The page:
In many ways, Allen's character is the character through whom we experience the film. He is our link into this New York lifestyle that many of us are probably unfamiliar with. The film is told in a series of vignettes that can be watched as separate short films but come together to make a coherent whole. In his review of the film, Roger Ebert mentions that this approach makes for an ironic statement at the end of the film that we try so hard to organize our lives into these neat little categories that we think make sense in our lives, and to an extent we can pull them out and make a neat little story out of them; but we, in the end, have to show that neat little story in the context of two full years or even a life completed in order to fully understand the gravity or the mundane nature of a given event.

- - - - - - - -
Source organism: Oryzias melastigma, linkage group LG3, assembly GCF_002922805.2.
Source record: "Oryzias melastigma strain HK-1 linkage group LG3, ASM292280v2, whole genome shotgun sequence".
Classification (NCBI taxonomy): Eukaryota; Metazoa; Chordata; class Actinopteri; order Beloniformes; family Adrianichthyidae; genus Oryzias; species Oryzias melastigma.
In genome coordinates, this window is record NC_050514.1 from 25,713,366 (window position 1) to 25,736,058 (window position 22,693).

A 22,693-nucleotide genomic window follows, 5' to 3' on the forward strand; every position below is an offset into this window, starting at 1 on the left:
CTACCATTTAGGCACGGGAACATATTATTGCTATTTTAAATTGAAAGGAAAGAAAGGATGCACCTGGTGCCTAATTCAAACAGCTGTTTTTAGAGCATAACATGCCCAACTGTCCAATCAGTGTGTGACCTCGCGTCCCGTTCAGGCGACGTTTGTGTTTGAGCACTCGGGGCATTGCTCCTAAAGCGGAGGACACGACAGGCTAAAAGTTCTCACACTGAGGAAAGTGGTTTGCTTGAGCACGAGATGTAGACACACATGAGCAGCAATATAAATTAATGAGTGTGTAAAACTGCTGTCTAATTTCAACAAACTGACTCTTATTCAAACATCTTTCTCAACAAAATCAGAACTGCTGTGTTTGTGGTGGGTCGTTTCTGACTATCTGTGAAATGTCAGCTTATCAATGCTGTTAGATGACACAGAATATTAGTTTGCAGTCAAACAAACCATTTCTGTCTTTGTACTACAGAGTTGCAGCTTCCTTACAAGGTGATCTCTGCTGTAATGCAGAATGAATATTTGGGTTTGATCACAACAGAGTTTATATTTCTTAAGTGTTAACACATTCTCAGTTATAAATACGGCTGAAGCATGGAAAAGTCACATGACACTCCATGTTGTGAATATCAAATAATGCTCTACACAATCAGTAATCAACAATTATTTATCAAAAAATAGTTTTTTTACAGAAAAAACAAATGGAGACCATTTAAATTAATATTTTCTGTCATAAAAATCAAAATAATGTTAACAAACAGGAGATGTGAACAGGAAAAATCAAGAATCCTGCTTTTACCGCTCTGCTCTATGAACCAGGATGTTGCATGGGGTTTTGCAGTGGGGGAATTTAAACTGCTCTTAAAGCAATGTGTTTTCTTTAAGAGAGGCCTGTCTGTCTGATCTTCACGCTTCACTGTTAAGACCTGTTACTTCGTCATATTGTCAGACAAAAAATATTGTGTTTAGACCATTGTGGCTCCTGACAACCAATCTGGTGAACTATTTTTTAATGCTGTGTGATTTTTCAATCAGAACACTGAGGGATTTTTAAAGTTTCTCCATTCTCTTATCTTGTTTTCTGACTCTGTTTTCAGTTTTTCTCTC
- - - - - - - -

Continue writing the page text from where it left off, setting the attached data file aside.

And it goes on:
Woody Allen was inspired to write this film after re-reading Tolstoy's beautiful Anna Karenina, and in many ways viewers who have read the novel will see similarities in character traits and plot events; however, it is not more than an influence. When first released the film had supporters lobbying to make it the first Screenplay nominated for the Pulitzer Prize for drama, an honor still never bestowed upon a screenplay, though, in the end there was not a Pulitzer given out for drama in 1986.
In the end, Woody Allen has been one of the prolific of all American auteurs and has been, at times, truly great. This is one of his finest achievements.